This concept of transposition was established in WO 98/57436 which is incorporated by reference, as a method to recreate a high frequency band from a lower frequency band of an audio signal. A substantial saving in bitrate can be obtained by using this concept in audio coding and/or speech coding. In the following, reference will be made to audio coding, but it should be noted that the described methods and systems are equally applicable to speech coding and in unified speech and audio coding (USAC).
In a HFR based audio coding system, a low bandwidth signal is presented to a core waveform coder for encoding, and higher frequencies are regenerated at the decoder side using transposition of the low bandwidth signal and additional side information, which is typically encoded at very low bitrates and which describes the target spectral shape. For low bitrates, where the bandwidth of the core coded signal is narrow, it becomes increasingly important to reproduce or synthesize a high band, i.e. the high frequency range of the audio signal, with perceptually pleasant characteristics.
In prior art there are several methods for high frequency reconstruction using, e.g. harmonic transposition, or timestretching. One method is based on phase vocoders operating under the principle of performing a frequency analysis with a sufficiently high frequency resolution. A signal modification is performed in the frequency domain prior to resynthesising the signal. The signal modification may be a timestretch or transposition operation.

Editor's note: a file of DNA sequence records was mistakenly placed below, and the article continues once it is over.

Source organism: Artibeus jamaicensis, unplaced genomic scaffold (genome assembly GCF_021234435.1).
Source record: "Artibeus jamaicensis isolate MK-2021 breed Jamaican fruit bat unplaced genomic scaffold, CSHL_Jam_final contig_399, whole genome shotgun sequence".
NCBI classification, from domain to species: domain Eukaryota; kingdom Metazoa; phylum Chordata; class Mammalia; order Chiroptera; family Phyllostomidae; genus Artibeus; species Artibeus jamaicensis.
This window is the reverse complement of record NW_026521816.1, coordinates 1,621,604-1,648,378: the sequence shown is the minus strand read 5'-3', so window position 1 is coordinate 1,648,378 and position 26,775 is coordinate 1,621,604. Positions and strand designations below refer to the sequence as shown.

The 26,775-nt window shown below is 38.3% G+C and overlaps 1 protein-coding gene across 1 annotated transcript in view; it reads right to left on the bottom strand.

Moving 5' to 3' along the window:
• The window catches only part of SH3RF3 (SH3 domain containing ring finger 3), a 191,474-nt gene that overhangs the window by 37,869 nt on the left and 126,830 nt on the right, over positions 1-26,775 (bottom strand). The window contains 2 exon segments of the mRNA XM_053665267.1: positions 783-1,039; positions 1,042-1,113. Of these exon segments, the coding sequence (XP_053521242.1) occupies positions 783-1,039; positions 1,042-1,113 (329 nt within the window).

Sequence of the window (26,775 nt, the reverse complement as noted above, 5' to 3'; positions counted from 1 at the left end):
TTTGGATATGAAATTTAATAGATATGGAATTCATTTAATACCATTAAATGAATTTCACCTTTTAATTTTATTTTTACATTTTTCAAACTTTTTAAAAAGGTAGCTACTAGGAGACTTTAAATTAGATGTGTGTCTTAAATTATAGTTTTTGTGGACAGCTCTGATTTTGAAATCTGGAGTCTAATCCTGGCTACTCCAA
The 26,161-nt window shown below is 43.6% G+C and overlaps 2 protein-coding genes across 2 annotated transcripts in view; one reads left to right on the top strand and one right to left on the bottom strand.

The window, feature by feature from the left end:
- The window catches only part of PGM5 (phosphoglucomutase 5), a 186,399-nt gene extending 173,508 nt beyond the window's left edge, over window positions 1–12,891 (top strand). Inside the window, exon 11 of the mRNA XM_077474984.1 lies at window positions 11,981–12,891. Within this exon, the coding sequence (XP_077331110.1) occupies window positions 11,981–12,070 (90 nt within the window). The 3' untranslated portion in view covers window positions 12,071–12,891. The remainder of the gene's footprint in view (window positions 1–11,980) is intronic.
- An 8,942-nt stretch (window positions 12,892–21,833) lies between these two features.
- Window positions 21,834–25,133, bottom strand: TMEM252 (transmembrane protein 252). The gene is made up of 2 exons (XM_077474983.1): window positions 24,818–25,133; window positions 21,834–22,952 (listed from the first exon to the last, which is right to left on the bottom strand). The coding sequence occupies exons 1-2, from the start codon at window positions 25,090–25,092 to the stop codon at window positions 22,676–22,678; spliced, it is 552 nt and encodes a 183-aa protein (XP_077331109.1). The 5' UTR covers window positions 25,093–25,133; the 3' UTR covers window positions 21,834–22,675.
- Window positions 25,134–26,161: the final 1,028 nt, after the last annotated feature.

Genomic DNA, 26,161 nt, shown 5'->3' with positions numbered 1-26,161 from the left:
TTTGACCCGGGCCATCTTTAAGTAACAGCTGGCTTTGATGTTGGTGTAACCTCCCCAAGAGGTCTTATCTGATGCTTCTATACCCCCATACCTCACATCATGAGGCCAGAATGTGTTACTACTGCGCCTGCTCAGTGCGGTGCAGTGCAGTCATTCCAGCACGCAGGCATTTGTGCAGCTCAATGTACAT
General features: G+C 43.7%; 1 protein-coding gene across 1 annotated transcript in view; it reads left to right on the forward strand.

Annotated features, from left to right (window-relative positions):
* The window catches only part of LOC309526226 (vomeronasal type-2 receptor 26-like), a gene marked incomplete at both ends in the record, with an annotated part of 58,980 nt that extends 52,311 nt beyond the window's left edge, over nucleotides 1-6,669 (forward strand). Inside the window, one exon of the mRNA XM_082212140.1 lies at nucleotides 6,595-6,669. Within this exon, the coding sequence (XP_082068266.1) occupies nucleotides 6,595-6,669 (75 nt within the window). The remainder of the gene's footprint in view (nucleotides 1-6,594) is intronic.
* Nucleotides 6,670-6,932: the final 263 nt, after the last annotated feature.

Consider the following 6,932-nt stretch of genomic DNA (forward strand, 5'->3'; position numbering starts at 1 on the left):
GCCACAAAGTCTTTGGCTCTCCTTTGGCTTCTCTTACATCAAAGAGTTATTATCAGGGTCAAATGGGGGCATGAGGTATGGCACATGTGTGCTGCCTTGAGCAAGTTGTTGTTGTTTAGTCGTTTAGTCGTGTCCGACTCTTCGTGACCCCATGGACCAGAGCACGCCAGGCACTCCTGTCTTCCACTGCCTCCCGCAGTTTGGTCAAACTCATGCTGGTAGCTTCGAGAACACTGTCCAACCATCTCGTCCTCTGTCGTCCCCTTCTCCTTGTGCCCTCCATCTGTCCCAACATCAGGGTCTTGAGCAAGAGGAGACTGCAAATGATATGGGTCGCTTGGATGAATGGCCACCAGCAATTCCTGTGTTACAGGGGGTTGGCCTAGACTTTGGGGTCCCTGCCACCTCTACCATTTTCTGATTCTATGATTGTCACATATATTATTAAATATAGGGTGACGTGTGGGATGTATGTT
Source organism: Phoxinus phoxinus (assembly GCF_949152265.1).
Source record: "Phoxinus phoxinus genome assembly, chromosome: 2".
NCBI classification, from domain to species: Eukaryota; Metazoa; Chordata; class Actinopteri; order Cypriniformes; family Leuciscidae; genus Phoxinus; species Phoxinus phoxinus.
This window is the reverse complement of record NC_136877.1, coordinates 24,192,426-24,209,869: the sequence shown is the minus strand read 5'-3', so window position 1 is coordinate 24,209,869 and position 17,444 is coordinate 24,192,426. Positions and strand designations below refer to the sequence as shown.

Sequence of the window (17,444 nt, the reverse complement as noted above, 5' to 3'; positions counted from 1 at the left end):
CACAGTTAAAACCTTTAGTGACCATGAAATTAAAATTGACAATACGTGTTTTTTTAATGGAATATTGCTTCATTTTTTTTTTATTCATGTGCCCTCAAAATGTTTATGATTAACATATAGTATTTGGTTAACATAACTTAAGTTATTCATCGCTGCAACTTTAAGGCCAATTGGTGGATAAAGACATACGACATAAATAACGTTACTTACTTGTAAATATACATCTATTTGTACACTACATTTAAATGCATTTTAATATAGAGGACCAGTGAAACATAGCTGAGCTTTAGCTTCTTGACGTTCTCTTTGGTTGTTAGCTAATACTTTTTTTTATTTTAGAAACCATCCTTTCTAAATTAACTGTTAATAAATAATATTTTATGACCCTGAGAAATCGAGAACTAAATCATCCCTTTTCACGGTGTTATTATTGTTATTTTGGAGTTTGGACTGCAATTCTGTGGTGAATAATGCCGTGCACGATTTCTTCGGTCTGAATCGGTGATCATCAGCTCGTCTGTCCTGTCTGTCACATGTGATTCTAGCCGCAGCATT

One of the underlying problems that exist with these methods are the opposing constraints of an intended high frequency resolution in order to get a high quality transposition for stationary sounds, and the time response of the system for transient or percussive sounds. In other words, while the use of a high frequency resolution is beneficial for the transposition of stationary signals, such high frequency resolution typically requires large window sizes which are detrimental when dealing with transient portions of a signal. One approach to deal with this problem may be to adaptively change the windows of the transposer, e.g. by using windowswitching, as a function of input signal characteristics. Typically long windows will be used for stationary portions of a signal, in order to achieve high frequency resolution, while short windows will be used for transient portions of the signal, in order to implement a good transient response, i.e. a good temporal resolution, of the transposer. However, this approach has the drawback that signal analysis measures such as transient detection or the like have to be incorporated into the transposition system. Such signal analysis measures often involve a decision step, e.g. a decision on the presence of a transient, which triggers a switching of signal processing. Furthermore, such measures typically affect the reliability of the system and they may introduce signal artifacts when switching the signal processing, e.g. when switching between window sizes.